Aside from physician burnout, the decrease in CRC screening in patients with at least five comorbidities could also be attributed to not enough time being spent with the patient. According to the American Geriatric Society, general and family practitioners tend to spend less time with patients, regardless of patient complexity, if they have an increased volume of patients during the week [12]. Patients with multiple chronic diseases frequently require more time than PCP have available, and with physicians prioritizing patient’s acute issues, there are obvious delays in ordering appropriate preventative services, such as CRC screening, when acute issues require prompt attention [13]. Another possible explanation for lower screening rates in patients with more than five comorbidities is the consideration of risk-benefit ratios in elderly patients who inherently have more comorbid diagnoses than younger patients; the perceived benefit of screening may be lower than the perceived risk in this population. Additionally, a potential reason for the lack of screening adherence in patients with obesity is fear of embarrassment or endoscopy related pain, a finding supported in women but not men in a study of 8,550 database respondents [7]. Furthermore, a previous study of 122 physicians who analyzed anonymous medical charts [14] suggested that physicians may have negative attitudes toward and discriminate against patients who are obese. The implementation of electronic medical record prompts may be a solution to improve the rate of PCPs ordering CRC screening. One study [15] identified a significant increase in cervical cancer screenings after implementing these prompts and we believe this may be a simple solution for improving prescribing patterns for CRC screening by PCPs. Further efforts are warranted to increase patient follow up as well as to decrease physician burnout when caring for patients with more than five comorbidities.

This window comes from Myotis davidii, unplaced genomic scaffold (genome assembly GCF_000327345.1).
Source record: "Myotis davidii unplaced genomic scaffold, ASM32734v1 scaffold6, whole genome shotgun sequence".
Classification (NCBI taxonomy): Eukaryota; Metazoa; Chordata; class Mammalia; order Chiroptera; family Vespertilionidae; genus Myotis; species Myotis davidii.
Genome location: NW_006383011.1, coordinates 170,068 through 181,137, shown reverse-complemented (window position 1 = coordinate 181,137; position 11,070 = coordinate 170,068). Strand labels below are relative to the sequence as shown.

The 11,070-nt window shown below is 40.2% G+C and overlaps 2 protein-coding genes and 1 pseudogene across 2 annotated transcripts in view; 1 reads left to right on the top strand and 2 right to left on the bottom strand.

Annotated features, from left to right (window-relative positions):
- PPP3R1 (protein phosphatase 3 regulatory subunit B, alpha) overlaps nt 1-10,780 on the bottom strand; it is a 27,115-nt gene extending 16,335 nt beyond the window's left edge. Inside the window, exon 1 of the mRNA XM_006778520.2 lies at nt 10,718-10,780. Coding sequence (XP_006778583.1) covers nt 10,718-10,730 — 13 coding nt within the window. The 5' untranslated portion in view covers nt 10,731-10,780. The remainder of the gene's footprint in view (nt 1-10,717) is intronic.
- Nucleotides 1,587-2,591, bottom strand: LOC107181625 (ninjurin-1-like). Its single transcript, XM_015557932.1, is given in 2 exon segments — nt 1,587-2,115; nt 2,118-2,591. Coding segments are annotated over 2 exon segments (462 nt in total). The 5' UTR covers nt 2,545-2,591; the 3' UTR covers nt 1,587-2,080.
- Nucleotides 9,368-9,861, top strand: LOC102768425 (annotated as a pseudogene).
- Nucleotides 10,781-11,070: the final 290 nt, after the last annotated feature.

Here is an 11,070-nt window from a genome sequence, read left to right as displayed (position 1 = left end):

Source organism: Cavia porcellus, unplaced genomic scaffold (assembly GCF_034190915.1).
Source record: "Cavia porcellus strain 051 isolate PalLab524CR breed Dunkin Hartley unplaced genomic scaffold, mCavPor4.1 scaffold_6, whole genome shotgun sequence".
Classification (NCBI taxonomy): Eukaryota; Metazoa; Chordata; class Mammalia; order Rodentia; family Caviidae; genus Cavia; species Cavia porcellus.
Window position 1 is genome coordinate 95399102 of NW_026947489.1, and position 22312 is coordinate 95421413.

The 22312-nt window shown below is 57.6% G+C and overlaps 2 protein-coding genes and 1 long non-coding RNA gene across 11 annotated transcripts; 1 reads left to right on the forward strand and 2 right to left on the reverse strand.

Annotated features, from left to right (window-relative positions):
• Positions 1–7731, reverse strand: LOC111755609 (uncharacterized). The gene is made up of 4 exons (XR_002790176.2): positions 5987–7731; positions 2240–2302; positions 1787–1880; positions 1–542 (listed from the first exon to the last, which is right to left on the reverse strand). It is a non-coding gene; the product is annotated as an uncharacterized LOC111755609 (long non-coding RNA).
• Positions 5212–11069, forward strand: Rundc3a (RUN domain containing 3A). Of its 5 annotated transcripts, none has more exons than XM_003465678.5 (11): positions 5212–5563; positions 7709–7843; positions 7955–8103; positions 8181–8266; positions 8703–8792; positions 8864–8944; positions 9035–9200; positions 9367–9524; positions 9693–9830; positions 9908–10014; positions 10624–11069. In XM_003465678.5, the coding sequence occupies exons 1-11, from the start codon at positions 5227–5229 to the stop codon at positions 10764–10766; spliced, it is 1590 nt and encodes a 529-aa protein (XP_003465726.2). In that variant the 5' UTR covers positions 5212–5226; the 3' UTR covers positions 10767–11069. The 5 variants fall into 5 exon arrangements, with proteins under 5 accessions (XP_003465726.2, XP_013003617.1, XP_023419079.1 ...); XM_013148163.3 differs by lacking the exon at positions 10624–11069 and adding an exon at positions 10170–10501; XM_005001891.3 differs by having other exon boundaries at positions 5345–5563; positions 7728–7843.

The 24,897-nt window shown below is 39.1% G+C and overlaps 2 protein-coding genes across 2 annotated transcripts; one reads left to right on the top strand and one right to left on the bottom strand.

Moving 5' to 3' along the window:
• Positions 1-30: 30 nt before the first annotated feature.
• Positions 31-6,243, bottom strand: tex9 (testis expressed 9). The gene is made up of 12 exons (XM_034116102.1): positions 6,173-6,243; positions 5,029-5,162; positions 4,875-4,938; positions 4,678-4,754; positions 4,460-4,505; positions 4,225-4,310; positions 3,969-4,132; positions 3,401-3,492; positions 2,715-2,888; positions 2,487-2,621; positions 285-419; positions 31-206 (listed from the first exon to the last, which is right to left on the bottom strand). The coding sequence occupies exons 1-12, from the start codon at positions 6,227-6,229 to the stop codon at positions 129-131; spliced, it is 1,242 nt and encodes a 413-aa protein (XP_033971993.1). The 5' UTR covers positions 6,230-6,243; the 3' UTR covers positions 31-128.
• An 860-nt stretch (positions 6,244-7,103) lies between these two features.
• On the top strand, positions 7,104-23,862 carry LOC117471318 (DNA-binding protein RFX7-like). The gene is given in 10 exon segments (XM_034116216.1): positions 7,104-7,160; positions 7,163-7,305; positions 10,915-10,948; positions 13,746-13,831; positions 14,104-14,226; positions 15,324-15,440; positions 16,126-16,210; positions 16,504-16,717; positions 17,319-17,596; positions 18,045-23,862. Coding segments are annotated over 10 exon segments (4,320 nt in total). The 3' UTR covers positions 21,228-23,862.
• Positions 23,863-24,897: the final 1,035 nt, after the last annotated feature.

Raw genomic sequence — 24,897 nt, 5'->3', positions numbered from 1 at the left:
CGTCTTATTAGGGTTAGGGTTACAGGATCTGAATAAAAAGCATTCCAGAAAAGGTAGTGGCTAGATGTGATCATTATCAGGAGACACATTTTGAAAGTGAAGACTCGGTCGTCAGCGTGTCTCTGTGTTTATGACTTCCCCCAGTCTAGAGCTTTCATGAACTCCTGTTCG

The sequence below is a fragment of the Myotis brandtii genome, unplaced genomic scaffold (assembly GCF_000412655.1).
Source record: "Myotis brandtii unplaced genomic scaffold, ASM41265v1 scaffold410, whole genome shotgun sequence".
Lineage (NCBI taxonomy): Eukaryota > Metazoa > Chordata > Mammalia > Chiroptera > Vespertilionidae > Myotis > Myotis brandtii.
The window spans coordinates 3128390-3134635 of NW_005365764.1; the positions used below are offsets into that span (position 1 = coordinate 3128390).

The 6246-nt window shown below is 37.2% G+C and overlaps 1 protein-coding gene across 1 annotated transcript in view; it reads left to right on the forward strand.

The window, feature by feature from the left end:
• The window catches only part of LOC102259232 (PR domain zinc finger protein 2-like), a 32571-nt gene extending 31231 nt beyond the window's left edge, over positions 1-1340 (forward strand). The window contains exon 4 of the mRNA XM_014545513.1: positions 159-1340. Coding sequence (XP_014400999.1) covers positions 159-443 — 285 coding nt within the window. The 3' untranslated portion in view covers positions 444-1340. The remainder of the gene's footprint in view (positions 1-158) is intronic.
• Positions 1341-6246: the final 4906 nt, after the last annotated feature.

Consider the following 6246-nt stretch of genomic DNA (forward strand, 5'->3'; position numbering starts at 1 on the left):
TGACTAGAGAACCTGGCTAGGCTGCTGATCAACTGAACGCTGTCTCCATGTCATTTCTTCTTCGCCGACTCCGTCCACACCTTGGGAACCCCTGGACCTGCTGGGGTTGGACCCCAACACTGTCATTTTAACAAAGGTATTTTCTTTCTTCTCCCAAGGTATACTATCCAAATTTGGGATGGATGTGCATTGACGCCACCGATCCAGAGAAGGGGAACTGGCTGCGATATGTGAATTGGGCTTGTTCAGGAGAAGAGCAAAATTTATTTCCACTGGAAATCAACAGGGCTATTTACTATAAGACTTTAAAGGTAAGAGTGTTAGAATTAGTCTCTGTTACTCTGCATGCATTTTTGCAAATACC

The difference in CRC screening use among patients without comorbid conditions may be a reflection of poor follow up or low perceived risk of cancer. These patients may have a lower perceived risk of CRC cancer and therefore are less likely to seek out physician follow up and screening; this variable was supported by a study of 1,160 women from Kim et al. who noted that poor self perceived health was associated with a reduced likelihood of receiving cancer screenings [16].

The importance of recognizing the interactions between multiple organ systems and comorbidities is a characteristic developed and strengthened in the osteopathic medical profession. These interactions and the need to recognize the patient as a whole are key in primary care medical practice and reflect the importance of the PCP in primary and secondary (screening) prevention of CRC [17]. Therefore, the importance of physicians, particularly PCP, in addressing disparities in CRC screening should be further promoted. This study builds upon prior literature [4, 5, 18] to emphasize the importance of the interrelation of social, medical, and psychological challenges in modern medicine, which is a key tenet of osteopathic medicine.